In Bid for Iraqi Crude, Oil Corporations Play Politics

Exxon, Shell, and BP tread lightly over Iraq's political sectarianism to reign supreme in Iraqi oil production

Major oil companies like Exxon Mobil and Shell are playing politics in Iraq, juggling the autonomous Kurdish north with the central government in Baghdad in fuzzy legal limbo in an attempt to capitalize on their contracts made possible by Washington’s war of aggression.

Exxon Mobil has signed up to explore for oil in the north while their competitors at Shell have waited on the sidelines to see if such a move angers the increasingly dictatorial government led by Prime Minister Nouri al-Maliki.

Iraq’s huge southern oilfields – potentially the one of the world’s biggest sources of new oil – are set to be opened up to bidding in the next few years. Oil corporations like Shell don’t want to risk being left out of such a bonanza by pissing off Baghdad.

In January, Ben Van Heuvelen wrote a piece at Foreign Policy describing how Iraq is on track to become a “swing producer” within five years. A “swing producer” refers to “the ability to drastically increase production on short notice” (Saudi Arabia is currently the world’s only swing producer, and it affords the monarchy unmatched geopolitical power).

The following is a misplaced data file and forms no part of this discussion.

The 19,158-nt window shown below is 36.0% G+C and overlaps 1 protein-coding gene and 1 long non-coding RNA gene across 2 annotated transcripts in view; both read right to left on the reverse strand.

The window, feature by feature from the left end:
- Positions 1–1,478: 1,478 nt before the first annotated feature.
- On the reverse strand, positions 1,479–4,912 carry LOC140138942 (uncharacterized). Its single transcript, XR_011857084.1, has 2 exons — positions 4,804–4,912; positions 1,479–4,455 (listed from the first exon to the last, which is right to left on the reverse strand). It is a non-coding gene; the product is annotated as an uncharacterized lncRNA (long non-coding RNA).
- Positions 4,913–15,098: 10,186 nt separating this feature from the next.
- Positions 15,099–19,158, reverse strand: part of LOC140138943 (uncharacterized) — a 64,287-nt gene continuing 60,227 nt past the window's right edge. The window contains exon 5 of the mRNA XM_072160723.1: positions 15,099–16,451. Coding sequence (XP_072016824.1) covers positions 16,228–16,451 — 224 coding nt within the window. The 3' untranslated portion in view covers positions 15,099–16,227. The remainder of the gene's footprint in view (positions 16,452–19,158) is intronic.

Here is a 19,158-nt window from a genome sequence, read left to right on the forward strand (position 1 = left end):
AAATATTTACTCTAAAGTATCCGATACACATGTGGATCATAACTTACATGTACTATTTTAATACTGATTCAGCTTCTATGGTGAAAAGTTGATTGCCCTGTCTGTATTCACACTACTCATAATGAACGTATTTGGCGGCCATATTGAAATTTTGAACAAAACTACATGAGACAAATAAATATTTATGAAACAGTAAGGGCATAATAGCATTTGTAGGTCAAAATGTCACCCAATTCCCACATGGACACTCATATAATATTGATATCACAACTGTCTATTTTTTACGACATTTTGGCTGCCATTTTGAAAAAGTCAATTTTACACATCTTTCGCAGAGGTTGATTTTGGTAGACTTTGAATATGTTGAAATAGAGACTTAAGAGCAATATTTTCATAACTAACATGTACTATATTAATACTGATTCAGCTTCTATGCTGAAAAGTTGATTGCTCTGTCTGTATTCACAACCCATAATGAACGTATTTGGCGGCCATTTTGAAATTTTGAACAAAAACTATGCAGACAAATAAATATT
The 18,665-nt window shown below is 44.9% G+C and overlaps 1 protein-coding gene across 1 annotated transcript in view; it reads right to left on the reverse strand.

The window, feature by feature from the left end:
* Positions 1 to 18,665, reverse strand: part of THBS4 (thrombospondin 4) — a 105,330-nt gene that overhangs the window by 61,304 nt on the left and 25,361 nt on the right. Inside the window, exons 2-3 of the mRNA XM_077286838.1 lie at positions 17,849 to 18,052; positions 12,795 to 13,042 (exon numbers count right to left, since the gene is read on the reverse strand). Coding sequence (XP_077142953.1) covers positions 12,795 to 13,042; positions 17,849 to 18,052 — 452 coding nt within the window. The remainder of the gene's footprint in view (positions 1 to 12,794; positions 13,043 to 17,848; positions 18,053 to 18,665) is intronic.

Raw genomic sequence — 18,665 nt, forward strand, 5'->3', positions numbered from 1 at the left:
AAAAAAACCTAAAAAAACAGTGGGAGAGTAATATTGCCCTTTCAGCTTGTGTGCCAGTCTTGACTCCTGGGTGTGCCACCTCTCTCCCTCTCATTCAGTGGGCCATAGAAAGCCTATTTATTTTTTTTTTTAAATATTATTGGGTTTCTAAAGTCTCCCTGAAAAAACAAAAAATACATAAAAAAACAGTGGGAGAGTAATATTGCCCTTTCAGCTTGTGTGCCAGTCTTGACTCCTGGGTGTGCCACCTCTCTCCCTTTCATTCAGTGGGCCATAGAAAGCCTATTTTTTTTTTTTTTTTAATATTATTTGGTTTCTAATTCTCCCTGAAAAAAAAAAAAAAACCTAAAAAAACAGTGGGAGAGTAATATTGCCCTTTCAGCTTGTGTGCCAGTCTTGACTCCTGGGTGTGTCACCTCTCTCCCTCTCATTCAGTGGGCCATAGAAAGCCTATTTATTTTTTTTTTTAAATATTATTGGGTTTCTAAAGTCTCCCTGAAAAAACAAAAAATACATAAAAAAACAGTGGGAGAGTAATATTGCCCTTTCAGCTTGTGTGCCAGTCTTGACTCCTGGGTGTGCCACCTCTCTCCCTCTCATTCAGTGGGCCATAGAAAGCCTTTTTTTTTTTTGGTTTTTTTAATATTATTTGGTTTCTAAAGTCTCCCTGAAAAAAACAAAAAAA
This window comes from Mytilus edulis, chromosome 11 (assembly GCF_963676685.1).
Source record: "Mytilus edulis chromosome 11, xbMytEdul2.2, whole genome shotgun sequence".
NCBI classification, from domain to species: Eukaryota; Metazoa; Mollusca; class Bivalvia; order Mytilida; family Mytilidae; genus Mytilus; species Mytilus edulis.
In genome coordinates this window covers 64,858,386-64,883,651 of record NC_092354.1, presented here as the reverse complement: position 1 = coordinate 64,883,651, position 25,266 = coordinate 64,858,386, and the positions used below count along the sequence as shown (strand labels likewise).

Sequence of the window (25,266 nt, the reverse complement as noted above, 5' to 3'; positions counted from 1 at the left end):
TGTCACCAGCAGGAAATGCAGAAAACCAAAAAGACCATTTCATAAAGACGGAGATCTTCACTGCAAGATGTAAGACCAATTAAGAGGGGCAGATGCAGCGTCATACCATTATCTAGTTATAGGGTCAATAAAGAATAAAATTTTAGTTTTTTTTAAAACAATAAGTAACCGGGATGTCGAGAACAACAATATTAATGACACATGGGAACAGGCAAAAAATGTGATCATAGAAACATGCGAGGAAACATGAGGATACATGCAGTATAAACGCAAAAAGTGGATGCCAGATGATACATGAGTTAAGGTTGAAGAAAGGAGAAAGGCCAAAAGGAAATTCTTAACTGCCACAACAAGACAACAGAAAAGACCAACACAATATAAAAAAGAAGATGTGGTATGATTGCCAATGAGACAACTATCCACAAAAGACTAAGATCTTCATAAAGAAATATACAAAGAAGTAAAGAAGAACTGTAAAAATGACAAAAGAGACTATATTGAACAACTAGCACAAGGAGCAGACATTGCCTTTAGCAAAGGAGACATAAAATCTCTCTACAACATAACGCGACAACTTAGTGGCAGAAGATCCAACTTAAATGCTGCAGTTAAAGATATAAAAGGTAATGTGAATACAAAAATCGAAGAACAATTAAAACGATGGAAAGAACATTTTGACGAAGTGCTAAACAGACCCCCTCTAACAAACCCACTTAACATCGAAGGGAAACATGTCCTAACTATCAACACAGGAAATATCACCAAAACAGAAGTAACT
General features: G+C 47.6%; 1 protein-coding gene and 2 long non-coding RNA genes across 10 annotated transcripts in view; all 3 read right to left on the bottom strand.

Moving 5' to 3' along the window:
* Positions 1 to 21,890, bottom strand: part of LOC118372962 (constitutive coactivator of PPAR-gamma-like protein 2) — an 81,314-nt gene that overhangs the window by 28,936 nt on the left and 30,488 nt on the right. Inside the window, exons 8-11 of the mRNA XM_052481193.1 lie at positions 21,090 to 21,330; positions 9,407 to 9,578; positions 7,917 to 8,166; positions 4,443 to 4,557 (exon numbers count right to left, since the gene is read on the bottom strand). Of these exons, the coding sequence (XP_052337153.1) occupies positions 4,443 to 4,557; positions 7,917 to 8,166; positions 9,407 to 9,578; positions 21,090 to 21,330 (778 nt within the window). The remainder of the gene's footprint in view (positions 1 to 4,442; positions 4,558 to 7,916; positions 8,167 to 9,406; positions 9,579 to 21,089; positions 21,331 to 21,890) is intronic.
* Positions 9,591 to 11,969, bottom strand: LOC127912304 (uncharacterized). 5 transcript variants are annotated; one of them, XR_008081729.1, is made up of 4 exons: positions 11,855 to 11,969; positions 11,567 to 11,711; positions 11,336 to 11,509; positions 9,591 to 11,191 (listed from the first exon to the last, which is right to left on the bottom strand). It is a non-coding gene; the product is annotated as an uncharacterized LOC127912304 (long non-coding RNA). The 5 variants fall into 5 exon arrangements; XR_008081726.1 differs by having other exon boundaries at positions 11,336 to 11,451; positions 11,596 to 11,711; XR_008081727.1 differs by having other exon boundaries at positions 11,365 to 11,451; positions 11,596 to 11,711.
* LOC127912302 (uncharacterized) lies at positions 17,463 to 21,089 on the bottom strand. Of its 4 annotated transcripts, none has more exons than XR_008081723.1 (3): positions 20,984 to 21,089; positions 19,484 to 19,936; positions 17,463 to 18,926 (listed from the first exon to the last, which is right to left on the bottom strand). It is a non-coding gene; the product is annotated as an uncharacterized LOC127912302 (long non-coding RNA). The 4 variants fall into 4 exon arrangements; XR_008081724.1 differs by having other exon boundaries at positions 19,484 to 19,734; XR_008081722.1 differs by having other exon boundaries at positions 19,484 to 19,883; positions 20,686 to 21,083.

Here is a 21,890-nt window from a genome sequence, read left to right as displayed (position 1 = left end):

“In 2009,” he wrote, “the government started awarding contracts for the country’s largest fields, and the biggest names in oil have signed up. Companies like ExxonMobil and BP have invested billions of dollars, bringing the latest in technology and engineering expertise…Baghdad’s 11 international oil contracts promise to deliver a total of more than 13 million barrels per day within seven years — a figure that would make Iraq the largest oil producer, ever.”

Oil corporations, aside from having been given the prize of Iraq as a result of the Bush administration’s criminal invasion in 2003, have relied heavily on the undemocratic centralization of political power under Maliki in order to develop Iraq’s oil. “Maliki’s Shiite-majority allies have backed centralized control of oil,” Van Heuvelen writes, “while parties representing the minority Kurds and Sunnis say local governments should have more authority.”

The autonomous Kurdistan region, though, is becoming more attractive because it avoids the ornery – and costly – officialdom of the Maliki regime for development in the south. While companies like Exxon, Shell and BP have already signed agreements with Baghdad to develop fields in the south, they are playing a waiting game on more assertive action in the north, to see if Iraq’s sectarianism gets in the way of their profits.

Author: John Glaser

John Glaser writes for